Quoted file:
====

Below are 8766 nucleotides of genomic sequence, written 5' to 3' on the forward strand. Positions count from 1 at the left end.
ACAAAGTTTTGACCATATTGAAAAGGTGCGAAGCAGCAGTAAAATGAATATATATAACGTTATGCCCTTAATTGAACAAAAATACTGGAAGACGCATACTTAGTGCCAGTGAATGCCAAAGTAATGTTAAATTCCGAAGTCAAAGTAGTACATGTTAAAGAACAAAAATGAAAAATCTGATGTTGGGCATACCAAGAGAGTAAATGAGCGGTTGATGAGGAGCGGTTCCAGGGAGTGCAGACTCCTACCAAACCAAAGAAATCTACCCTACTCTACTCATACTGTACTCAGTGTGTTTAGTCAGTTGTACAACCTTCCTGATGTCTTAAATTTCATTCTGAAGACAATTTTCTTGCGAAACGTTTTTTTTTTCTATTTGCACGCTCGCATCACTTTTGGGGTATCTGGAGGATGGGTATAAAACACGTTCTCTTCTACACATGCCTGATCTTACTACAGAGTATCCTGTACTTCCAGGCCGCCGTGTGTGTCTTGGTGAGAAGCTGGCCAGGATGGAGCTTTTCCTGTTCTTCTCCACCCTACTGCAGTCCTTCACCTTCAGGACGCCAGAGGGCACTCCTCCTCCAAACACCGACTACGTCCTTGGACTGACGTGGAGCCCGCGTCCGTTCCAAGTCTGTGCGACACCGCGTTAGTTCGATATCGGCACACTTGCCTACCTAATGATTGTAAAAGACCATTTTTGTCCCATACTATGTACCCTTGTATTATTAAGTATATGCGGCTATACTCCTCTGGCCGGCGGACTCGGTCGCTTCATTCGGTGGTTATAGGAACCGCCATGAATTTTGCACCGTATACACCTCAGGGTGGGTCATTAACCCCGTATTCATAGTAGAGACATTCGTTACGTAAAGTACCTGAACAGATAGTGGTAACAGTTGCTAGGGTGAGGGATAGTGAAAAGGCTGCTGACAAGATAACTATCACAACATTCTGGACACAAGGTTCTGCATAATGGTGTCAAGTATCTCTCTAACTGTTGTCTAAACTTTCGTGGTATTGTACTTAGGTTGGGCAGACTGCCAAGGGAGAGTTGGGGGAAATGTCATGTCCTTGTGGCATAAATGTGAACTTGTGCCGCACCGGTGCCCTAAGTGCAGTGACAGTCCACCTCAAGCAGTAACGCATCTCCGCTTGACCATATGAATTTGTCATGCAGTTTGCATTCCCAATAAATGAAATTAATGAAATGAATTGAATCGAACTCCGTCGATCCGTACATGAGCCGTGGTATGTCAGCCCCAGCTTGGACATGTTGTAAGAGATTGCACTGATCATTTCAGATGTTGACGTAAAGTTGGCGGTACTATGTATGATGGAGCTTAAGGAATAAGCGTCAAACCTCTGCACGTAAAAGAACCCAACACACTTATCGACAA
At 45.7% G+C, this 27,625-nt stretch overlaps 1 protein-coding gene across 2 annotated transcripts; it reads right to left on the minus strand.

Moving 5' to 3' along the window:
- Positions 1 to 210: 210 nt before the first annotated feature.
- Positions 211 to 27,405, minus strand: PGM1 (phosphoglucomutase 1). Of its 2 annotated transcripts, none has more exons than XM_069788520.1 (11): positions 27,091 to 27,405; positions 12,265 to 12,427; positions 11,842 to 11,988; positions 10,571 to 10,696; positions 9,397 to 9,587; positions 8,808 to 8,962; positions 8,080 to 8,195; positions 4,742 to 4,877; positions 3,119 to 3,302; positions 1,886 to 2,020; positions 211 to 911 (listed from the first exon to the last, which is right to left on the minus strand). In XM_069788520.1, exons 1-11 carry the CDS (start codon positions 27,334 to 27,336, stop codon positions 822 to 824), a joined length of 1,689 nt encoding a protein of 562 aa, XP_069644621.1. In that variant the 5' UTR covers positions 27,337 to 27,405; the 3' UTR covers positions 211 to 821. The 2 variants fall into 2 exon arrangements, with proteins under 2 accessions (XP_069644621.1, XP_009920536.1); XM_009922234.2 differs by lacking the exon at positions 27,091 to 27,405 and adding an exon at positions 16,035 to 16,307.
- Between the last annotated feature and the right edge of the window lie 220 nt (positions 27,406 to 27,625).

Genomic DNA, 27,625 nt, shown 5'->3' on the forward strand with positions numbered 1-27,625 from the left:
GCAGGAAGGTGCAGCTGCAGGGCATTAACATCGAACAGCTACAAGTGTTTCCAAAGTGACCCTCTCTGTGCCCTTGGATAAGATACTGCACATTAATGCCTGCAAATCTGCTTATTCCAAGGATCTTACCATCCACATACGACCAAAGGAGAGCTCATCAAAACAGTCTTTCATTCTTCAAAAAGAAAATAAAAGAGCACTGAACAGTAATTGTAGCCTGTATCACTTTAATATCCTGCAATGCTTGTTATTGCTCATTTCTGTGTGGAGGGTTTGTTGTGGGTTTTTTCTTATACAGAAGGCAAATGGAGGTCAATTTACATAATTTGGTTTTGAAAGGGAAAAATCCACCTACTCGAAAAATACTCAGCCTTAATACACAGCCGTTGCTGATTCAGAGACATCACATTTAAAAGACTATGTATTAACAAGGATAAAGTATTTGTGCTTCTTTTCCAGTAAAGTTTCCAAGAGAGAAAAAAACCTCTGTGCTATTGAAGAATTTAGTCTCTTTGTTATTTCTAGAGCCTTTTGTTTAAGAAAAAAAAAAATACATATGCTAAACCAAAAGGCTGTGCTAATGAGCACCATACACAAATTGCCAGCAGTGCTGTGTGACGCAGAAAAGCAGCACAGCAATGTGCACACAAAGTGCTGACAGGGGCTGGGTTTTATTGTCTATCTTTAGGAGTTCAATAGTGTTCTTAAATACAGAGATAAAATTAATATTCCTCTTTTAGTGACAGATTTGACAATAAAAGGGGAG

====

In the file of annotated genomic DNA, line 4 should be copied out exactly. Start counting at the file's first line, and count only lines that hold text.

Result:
Moving 5' to 3' along the window: